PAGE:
Big Gain Dilemma?


At the beginning of June of 2010, I unloaded some bonds and bought some stocks. 

Over a couple of drinks last week, while sitting on my friend’s Vancouver patio, he said, “Look, I know that you’re up about $12,000 on those purchases you made in June.  Why don’t you sell and take the profits?”

He thought I was nuts for holding the stocks after such a quick paper gain.

But he didn’t know the half of it.

Since the beginning of June, my portfolio has a “paper increase” of about $130,000 U.S.

Am I tempted to sell anything?  Nope.

Trading stocks, I think can be a pretty slippery slope.  If you “get lucky” on a trade, and sell at the right time, you’re going to be tempted to go back into the casino.

My motto is to hardly ever sell.  If something reaches a silly price, trading at a ridiculously high earnings level, or if the company’s CFO resigns over impropriety, then I’ll dump my shares, but I’m mostly a “buy and holder” for life.

When I feel good about the businesses I own, and I understand them thoroughly, then I buy more shares when their prices fall.  I’m a bottom feeder of great businesses, and I hold for a very long time.  That’s one of the reasons every individual stock I own is “up” based on my average cost (the other reason is luck). 

True, there are people who can dance in and out of stocks and do well.  But studies show that, generally, the lower the turnover on an investor’s account, the higher their returns.  Even mutual funds with the lowest turnover (which have lower fee and tax burdens) report higher returns as an aggregate.  … read more

The biggest enemy to sound investing is the one we face in the mirror each day, as Robert suggests at DIY Investor

 Fear and greed pull many people’s accounts underwater.   

What do you think? 

Have you done well trading stocks over a significant period of time?  Or do you prefer to buy and hold, like I do?

Andrew Hallam

I’m a financial columnist for Canada’s national paper, The Globe and Mail, as well as for AssetBuilder, a financial service firm based in Texas. I’m also the author of Millionaire Teacher: The Nine Rules of Wealth You Should Have Learned in School and Millionaire Expat: How To Build Wealth Living Overseas. My mission is to educate, motivate and inspire people on basic retirement planning and best practices for investing, using evidence-based strategies. I'm happy to comment on your questions.

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9 Responses

  1. I have somewhat drifted away from buying individual stocks. When the market dips significantly, I usually increase my holdings in my mutual funds.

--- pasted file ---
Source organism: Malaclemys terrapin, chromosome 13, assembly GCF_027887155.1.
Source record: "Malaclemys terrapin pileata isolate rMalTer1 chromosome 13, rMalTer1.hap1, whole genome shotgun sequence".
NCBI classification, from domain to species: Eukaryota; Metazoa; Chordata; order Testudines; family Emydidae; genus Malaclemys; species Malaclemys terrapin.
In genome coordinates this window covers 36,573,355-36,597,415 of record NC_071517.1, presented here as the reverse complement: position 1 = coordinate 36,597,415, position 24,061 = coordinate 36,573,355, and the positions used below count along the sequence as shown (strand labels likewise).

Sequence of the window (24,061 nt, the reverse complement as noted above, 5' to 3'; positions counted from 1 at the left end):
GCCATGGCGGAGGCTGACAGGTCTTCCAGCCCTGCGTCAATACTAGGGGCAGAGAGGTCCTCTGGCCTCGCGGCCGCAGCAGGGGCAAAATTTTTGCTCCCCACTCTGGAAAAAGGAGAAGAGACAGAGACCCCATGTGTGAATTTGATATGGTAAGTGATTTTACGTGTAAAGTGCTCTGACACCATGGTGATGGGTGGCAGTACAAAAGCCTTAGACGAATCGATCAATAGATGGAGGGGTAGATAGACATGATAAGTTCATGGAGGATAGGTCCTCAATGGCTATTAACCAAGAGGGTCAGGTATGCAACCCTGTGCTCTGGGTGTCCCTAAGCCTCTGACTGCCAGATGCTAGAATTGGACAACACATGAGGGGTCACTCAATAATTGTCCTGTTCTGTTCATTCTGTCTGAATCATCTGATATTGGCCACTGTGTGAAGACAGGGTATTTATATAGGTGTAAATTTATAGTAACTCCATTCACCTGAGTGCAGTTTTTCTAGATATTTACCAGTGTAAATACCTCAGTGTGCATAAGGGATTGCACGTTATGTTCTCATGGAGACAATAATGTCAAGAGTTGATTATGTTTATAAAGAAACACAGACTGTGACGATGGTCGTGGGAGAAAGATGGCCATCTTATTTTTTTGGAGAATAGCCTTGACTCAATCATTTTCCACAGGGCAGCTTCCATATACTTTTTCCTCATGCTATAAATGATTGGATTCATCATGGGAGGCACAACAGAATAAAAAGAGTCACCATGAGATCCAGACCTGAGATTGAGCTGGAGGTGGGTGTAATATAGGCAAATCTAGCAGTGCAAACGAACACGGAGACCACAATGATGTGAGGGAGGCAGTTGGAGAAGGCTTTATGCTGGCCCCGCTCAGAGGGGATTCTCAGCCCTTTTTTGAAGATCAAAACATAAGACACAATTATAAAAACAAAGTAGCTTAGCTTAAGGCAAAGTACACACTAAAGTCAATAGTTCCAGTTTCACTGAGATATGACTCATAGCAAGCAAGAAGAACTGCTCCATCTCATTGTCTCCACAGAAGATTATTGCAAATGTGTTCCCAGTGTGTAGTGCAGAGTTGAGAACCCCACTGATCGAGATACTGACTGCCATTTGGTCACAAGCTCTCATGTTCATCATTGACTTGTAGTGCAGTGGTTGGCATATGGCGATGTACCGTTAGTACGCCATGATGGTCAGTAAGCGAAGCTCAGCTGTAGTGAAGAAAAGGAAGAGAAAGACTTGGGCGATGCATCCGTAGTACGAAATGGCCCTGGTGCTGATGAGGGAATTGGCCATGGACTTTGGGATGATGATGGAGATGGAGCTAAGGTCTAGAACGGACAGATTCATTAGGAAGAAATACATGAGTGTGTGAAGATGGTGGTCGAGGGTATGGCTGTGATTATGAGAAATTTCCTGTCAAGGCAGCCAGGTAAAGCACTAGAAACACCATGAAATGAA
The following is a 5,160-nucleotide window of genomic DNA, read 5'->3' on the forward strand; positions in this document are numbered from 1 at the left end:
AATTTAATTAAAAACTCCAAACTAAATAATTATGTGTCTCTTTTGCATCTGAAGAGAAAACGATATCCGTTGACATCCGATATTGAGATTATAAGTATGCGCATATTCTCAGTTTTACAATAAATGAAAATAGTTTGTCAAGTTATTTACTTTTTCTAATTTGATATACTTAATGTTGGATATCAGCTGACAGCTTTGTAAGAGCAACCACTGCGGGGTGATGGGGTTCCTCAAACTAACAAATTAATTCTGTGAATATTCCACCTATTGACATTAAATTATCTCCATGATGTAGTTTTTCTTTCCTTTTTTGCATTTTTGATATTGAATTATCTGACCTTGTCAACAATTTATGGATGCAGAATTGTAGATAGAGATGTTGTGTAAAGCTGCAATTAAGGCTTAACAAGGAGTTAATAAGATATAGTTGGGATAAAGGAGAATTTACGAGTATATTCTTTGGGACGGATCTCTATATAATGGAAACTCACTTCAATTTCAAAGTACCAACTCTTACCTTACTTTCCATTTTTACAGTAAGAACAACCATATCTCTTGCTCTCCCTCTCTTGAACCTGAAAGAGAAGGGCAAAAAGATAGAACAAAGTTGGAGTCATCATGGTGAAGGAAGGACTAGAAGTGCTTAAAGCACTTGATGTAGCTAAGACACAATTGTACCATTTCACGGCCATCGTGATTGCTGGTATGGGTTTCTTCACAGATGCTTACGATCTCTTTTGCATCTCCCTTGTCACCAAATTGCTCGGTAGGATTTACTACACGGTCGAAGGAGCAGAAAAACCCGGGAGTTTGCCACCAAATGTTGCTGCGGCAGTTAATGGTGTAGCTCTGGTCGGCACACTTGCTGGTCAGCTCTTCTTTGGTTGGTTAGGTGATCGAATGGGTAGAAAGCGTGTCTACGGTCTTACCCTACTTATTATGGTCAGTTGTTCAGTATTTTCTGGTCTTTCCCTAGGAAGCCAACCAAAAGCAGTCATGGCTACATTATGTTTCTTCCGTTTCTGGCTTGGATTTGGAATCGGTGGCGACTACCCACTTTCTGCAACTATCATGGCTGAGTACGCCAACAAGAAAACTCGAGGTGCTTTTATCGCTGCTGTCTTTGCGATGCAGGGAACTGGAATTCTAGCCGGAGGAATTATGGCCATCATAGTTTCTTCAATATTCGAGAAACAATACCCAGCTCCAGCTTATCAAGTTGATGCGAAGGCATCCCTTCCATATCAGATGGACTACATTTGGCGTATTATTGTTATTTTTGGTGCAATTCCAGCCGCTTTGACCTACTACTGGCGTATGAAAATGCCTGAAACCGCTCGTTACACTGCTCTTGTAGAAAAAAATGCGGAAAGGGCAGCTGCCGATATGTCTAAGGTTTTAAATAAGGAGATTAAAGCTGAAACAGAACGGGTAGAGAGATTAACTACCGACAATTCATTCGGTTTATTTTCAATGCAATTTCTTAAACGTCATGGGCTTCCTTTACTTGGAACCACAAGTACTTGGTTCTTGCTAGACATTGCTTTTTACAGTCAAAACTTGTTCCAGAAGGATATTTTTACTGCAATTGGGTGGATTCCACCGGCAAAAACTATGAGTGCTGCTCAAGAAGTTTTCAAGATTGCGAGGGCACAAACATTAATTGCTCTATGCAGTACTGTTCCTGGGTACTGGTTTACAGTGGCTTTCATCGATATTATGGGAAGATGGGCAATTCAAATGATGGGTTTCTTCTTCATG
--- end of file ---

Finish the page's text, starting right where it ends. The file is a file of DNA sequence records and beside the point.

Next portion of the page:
2. @Everyday Tips

    Everyday Tip

    That sounds like a great overall strategy. Most people do the opposite, and while they might feel good joining the crowd, short term, they generally pay for it. I'll bet you've done very well.


  3. I meant to say, "short term they feel good about going with the crowd"

    Long term, they pay for it.

    Contrarians like you will do really well over time.

  4. Buy right, sit tight…. as the saying goes. Only sell when you see clearing that you make a mistake in your original assessment or if company turns out to have less of a moat than thought, or begins diworsifying or taking undue risks.

  5. clearing=clearly, sorry for the typo.

  6. @The Biz of Life

    It must be this particular post Biz. I've made a load of typos on my comments above, and because I don't manage the site myself, I can't fix them right away.

    You and I sound like we have very similar investing philosophies. Do you buy any individual stocks anymore? Will you again?

  7. DIY Investor says:

    Thanks for the mention. I've been successful over the years mostly by aggressively changing asset allocation on the basis of my macro view but like you I feel that luck played a role. I've been ok with it because I felt I understood the risks – both on the upside as well as the downside. Today my bonds are positioned for a rise in rates. It has been a bit painful to endure but I feel confident that in the long run it'll pay off. I like technology and watch the sector to try to overweight on dips and then will get back to even after it makes a run.

    I feel that clients on the other should confine this type of activity to 20% of total assets. Their main long term objective is typically to get the market return. Over and underweighting of sectors or getting exposure to firm specific risk by buying individual stocks jeopardizes this and therefore should be limited, in my opinion.

  8. Don't sell your winners (unless they are overpriced)

  9. @ThinkDividends

    Those are wise words from ThinkDividends

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